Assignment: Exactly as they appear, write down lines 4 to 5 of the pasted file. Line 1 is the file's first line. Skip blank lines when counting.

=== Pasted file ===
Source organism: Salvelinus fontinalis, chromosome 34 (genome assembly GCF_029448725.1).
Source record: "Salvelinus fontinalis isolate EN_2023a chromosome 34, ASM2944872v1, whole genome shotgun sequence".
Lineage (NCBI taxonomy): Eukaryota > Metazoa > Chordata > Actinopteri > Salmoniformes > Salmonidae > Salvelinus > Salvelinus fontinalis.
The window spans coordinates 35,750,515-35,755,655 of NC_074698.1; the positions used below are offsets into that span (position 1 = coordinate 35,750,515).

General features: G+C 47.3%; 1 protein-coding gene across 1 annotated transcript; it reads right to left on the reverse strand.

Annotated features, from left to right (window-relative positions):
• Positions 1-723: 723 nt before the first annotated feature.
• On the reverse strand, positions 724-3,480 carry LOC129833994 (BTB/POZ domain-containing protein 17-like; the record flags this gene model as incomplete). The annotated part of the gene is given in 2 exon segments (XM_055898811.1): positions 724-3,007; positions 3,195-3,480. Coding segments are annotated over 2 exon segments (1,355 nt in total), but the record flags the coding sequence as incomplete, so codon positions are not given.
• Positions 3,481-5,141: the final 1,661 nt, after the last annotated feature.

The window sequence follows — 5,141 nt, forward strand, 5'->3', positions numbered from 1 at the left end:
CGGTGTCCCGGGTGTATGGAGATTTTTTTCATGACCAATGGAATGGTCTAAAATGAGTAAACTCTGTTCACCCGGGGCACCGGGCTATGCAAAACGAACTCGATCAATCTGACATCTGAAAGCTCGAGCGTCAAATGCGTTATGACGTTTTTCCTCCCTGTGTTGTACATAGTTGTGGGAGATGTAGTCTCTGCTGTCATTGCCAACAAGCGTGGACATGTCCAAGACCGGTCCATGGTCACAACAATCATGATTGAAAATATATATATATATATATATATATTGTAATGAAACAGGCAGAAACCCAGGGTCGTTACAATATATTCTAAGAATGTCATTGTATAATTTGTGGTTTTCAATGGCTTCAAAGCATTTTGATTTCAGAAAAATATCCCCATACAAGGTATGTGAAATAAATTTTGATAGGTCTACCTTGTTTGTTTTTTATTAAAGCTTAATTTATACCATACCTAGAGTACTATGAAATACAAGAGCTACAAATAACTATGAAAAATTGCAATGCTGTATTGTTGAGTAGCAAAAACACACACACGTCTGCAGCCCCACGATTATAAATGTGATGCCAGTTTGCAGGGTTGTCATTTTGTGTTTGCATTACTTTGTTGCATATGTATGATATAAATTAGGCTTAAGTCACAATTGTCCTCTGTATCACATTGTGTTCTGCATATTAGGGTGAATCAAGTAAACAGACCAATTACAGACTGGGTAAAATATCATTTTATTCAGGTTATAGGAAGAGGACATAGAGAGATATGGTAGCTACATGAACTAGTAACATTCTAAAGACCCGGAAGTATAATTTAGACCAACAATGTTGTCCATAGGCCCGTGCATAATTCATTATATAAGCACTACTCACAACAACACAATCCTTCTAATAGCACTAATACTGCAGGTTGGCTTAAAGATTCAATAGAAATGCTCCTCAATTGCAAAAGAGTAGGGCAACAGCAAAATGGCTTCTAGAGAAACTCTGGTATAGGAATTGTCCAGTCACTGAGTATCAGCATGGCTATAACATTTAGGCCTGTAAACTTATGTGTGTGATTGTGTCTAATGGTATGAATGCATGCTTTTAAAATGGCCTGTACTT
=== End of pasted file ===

The window spans coordinates 35,750,515-35,755,655 of NC_074698.1; the positions used below are offsets into that span (position 1 = coordinate 35,750,515).

General features: G+C 47.3%; 1 protein-coding gene across 1 annotated transcript; it reads right to left on the reverse strand.